Self-report of child care directors regarding return-to-care. / Hashikawa, Andrew N.; Stevens, Martha Wood; Juhn, Young J.; Nimmer, Mark; Copeland, Kristen; Simpson, Pippa; Brousseau, David C.

In: Pediatrics, Vol. 130, No. 6, 12.2012, p. 1046-1052.

Research output: Contribution to journalArticle

Hashikawa, AN, Stevens, MW, Juhn, YJ, Nimmer, M, Copeland, K, Simpson, P & Brousseau, DC 2012, 'Self-report of child care directors regarding return-to-care', Pediatrics, vol. 130, no. 6, pp. 1046-1052. https://doi.org/10.1542/peds.2012-1184
Hashikawa AN, Stevens MW, Juhn YJ, Nimmer M, Copeland K, Simpson P et al. Self-report of child care directors regarding return-to-care. Pediatrics. 2012 Dec;130(6):1046-1052. https://doi.org/10.1542/peds.2012-1184
Hashikawa, Andrew N. ; Stevens, Martha Wood ; Juhn, Young J. ; Nimmer, Mark ; Copeland, Kristen ; Simpson, Pippa ; Brousseau, David C. / Self-report of child care directors regarding return-to-care. In: Pediatrics. 2012 ; Vol. 130, No. 6. pp. 1046-1052.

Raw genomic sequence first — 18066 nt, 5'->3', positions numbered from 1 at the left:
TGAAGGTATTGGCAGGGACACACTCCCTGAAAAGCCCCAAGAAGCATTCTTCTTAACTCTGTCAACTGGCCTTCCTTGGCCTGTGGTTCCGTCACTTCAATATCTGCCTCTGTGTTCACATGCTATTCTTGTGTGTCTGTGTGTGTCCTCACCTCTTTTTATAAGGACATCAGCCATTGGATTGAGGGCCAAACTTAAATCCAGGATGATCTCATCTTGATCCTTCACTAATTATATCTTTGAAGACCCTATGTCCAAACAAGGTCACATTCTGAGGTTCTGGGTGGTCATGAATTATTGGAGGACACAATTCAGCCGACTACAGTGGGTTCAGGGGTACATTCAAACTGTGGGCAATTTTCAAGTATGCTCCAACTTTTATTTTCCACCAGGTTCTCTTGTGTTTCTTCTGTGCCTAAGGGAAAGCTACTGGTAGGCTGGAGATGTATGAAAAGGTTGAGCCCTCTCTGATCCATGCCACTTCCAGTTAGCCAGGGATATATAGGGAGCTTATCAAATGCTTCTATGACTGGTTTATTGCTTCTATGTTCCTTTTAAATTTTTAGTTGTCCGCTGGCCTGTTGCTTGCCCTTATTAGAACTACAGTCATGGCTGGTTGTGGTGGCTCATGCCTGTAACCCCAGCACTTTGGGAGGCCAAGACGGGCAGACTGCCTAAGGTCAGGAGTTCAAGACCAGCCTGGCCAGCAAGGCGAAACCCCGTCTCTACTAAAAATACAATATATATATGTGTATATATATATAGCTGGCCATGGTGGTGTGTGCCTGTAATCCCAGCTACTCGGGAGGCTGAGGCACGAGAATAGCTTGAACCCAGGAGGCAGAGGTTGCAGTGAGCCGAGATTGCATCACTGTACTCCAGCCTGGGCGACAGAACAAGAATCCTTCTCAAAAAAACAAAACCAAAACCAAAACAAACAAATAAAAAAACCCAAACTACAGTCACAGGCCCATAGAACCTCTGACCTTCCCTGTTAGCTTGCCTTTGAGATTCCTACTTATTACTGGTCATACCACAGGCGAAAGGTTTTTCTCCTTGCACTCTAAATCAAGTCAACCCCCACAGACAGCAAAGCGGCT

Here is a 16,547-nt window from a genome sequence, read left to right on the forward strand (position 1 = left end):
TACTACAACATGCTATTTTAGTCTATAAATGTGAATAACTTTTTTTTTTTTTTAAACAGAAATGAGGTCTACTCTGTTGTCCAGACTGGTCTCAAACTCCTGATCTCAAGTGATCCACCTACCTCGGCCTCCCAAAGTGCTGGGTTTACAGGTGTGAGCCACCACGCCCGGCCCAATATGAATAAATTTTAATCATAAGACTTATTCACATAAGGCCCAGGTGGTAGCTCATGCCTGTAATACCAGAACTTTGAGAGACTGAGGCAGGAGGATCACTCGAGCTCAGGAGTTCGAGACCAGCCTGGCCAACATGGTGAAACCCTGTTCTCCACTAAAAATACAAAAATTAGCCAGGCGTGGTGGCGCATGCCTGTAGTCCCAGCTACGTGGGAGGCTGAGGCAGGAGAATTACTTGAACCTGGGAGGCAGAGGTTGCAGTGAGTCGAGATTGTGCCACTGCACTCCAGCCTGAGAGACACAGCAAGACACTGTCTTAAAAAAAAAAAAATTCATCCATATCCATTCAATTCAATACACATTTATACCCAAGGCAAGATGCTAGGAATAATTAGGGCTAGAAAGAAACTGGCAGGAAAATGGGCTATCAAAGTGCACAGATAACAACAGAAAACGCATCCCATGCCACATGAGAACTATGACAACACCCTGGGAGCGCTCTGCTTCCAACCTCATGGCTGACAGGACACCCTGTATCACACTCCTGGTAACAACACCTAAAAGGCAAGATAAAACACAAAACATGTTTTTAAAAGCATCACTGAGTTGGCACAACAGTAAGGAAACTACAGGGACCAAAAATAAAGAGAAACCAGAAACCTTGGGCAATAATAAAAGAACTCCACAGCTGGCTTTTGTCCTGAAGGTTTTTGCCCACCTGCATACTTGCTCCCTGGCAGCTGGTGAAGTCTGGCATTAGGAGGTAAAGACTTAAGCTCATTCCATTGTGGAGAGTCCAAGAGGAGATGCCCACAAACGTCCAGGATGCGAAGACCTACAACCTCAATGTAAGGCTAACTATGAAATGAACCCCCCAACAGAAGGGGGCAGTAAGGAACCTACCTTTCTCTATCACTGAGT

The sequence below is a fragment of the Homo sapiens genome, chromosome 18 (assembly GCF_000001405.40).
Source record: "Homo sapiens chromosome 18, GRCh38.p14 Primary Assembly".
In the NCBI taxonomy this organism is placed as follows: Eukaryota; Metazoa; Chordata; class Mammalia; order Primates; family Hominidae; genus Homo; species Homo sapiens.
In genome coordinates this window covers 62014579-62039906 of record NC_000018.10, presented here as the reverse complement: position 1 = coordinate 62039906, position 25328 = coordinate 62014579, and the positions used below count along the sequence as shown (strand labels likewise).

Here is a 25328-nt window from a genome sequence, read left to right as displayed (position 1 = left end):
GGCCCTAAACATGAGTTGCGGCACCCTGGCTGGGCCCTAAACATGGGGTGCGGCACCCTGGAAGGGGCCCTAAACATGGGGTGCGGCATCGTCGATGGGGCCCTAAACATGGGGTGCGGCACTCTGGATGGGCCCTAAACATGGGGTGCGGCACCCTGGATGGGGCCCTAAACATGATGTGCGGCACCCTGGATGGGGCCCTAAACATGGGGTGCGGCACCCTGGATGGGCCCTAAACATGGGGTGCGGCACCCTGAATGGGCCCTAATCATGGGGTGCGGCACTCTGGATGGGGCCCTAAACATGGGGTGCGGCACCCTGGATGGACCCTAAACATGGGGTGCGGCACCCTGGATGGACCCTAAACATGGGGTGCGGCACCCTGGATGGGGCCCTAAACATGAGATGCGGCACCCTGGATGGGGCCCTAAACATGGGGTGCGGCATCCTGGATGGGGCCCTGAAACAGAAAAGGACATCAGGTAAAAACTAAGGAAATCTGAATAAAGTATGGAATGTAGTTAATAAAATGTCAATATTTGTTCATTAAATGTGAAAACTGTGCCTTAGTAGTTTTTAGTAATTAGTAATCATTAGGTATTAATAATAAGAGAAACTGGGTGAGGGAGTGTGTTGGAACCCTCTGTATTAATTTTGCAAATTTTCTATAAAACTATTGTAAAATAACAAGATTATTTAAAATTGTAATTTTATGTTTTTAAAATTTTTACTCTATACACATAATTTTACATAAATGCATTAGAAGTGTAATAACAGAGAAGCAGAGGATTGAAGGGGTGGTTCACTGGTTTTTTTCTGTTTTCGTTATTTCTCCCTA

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abstract = "BACKGROUND: The American Academy of Pediatrics (AAP) introduced revised return-to-care recommendations for mildly ill children in 2009 that were added to national standards in 2011. Child care directors'practices in a state without clear emphasis on return-to-care guidelines are unknown. We investigated director return-to-care practices just before the release of recently revised AAP guidelines. METHODS: A telephone survey with 5 vignettes of mild illness (cold symptoms, conjunctivitis, vomiting/diarrhea, fever, and ringworm) was administered to randomly sampled directors in metropolitan Milwaukee, Wisconsin. Directors were asked about return-to-care criteria for each illness. Questions for return-to-care criteria were open-ended; multiple responses were allowed. Answers were compared with AAP return-to-care recommendations. RESULTS: A total of 305 directors participated. Based on director responses to vignettes, the percentage of correct responses regarding return-to-child care management compared with AAP return-to-care recommendations was low: fever (0{\%}); conjunctivitis (0{\%}); diarrhea (1.6{\%}); cold symptoms (12{\%}); ringworm (21{\%}); and vomiting (80{\%}). Two illnesses (conjunctivitis and cold symptoms) would require the child to have an urgent medical evaluation or treatment not recommended by the AAP, as follows: Conjunctivitis - antibiotics for 24 hours (62{\%}), physician visit (49{\%}), any antibiotic treatment (6{\%}), and symptom resolution (4{\%}); and Cold Symptoms - physician visit (45.6{\%}), antibiotics (10{\%}), and symptom resolution (25{\%}). CONCLUSIONS: Directors' self-reported return-to-child care practices differed substantially before the release of revised AAP return-to-care recommendations. Active adoption of AAP return-to-child care guidelines would decrease the need for unnecessary urgent medical evaluation and treatment as well as unnecessary exclusion of a child from child care.",